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Ecological Indicators




Arctic marine ecosystem, Ecological niche metrics, Marine mammal community, Niche partitioning, Trophic gradient, Trophic sources


The Arctic is warming rapidly, with concomitant sea ice losses and ecosystem changes. The animals most vulnerable to Arctic food web changes are long-lived and slow-growing such as marine mammals, which may not be able to adapt rapidly enough to respond to changes in their resource bases. To determine the current extent and sources of these resource bases, we examined isotopic and trophic niches for marine mammals in the European Arctic using skin carbon (δ13C) and nitrogen (δ 15N) stable isotope (SI) compositions from 10 species: blue, fin, humpback, minke, sperm and white whales, bearded and ringed seals, walruses and polar bears, and dietary fatty acids (FAs) in polar bears, walruses and most of the whale species listed here. SI values showed clear species separation by trophic behaviour and carbon sources. Bearded seals, walruses and white whales had the smallest isotopic niches; these species are all resident High Arctic species and are likely to be particularly vulnerable to changes in Arctic ecosystems. We found clear separation between FA groupings driven by pelagic, benthic and planktonic/algal sources: pelagic FAs in all whales, benthic FAs in walruses, and copepod/algae/dinoflagellate FAs in polar bears, with some polar bear compositions approaching those of the whales and walruses. There is strong niche partitioning between study species with minimal functional redundancy, which could impact Arctic ecosystem structure and connectivity if populations of these large nutrient vectors are reduced or lost.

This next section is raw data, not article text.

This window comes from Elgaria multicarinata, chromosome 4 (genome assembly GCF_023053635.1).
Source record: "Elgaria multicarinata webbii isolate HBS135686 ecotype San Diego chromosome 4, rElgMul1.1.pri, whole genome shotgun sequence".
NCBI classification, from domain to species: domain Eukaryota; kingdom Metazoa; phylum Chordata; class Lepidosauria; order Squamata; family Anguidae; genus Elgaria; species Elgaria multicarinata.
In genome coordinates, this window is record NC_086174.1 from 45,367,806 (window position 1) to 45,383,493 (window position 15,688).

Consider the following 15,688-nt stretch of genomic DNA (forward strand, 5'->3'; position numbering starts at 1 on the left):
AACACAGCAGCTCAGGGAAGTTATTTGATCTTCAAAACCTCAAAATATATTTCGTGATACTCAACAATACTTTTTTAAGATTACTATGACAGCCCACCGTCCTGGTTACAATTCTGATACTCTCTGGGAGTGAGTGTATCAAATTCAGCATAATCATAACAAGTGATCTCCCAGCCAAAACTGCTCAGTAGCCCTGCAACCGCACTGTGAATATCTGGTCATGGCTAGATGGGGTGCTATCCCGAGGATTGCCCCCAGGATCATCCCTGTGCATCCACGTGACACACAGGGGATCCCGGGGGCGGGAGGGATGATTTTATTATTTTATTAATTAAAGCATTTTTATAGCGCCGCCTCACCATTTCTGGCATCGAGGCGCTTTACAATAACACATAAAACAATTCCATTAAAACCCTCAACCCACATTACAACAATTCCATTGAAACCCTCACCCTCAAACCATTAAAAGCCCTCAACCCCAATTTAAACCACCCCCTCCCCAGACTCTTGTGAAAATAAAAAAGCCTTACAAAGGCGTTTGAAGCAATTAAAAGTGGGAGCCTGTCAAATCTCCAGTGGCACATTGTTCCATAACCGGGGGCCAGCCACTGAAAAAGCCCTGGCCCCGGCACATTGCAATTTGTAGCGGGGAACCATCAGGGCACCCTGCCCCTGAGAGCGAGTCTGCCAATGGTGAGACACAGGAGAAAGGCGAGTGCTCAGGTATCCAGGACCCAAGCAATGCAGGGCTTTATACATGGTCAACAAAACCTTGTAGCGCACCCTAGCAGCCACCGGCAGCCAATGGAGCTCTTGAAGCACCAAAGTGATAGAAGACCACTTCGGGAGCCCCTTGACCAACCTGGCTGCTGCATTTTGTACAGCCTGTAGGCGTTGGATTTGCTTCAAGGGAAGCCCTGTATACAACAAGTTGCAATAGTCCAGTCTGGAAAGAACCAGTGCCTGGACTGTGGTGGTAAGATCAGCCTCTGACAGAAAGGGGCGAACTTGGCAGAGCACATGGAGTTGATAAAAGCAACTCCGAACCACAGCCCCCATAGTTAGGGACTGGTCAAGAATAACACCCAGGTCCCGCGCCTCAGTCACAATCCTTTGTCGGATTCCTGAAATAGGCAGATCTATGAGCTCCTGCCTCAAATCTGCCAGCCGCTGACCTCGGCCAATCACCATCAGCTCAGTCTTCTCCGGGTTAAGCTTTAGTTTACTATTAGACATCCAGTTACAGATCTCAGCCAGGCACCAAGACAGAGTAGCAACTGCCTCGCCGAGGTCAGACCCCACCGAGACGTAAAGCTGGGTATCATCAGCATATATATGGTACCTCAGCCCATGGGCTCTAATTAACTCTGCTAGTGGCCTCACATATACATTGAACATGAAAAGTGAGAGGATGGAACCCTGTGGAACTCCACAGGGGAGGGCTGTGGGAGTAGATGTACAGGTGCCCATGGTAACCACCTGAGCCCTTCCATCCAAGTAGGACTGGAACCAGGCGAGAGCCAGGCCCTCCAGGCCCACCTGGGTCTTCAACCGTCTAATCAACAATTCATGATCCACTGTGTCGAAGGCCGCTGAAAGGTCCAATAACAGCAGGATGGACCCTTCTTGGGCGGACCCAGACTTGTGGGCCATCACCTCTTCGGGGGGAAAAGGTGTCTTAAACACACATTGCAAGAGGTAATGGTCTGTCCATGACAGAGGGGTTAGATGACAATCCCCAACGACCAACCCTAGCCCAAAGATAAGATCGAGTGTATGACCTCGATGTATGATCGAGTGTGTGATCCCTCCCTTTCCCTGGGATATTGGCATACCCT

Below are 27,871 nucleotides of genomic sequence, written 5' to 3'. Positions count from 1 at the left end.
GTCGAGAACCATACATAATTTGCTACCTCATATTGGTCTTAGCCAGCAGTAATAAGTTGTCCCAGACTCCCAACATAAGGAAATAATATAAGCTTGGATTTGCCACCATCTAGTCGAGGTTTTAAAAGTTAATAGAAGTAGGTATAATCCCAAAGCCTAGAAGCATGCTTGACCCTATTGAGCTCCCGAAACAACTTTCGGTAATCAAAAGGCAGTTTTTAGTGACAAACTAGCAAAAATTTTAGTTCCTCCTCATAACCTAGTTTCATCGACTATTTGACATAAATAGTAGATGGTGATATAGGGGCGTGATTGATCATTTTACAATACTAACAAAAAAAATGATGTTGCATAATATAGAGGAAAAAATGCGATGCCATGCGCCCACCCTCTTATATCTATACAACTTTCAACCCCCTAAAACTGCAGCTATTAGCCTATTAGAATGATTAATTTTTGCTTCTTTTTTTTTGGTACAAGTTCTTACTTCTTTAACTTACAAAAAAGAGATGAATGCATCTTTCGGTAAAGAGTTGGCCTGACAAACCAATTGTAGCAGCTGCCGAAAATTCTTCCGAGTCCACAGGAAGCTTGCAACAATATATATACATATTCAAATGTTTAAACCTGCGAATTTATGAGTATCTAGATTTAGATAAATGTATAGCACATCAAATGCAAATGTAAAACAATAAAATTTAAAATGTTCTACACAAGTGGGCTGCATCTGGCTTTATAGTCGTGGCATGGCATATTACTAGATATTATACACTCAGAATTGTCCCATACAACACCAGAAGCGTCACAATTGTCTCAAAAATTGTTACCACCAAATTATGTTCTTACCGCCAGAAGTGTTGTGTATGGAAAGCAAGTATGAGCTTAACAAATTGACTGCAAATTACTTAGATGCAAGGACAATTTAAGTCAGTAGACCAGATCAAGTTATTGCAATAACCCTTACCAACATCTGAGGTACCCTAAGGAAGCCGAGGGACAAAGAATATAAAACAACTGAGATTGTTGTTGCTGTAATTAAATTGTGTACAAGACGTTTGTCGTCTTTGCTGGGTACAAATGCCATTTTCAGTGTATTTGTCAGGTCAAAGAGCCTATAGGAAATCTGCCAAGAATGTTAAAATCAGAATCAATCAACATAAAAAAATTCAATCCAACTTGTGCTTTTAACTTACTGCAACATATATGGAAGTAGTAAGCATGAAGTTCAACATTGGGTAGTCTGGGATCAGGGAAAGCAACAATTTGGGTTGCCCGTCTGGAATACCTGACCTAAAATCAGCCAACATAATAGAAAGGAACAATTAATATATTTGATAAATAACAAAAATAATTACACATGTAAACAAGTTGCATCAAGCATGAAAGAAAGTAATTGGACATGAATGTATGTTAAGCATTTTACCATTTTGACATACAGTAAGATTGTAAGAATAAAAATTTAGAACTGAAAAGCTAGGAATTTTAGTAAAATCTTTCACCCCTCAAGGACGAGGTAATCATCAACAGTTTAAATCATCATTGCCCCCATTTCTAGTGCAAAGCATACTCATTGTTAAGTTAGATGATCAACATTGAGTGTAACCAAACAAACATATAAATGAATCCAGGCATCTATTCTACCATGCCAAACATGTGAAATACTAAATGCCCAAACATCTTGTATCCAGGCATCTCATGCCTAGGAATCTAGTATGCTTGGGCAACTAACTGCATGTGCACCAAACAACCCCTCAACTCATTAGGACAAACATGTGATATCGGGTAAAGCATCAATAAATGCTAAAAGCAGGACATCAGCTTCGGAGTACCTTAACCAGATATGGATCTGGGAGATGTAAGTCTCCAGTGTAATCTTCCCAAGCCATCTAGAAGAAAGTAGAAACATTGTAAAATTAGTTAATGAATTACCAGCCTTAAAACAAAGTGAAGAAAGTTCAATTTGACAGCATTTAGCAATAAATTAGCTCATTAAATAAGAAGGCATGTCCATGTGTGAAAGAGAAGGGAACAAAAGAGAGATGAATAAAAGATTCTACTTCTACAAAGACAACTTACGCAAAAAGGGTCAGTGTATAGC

Creative Commons License

Creative Commons Attribution 4.0 International License
This work is licensed under a Creative Commons Attribution 4.0 International License.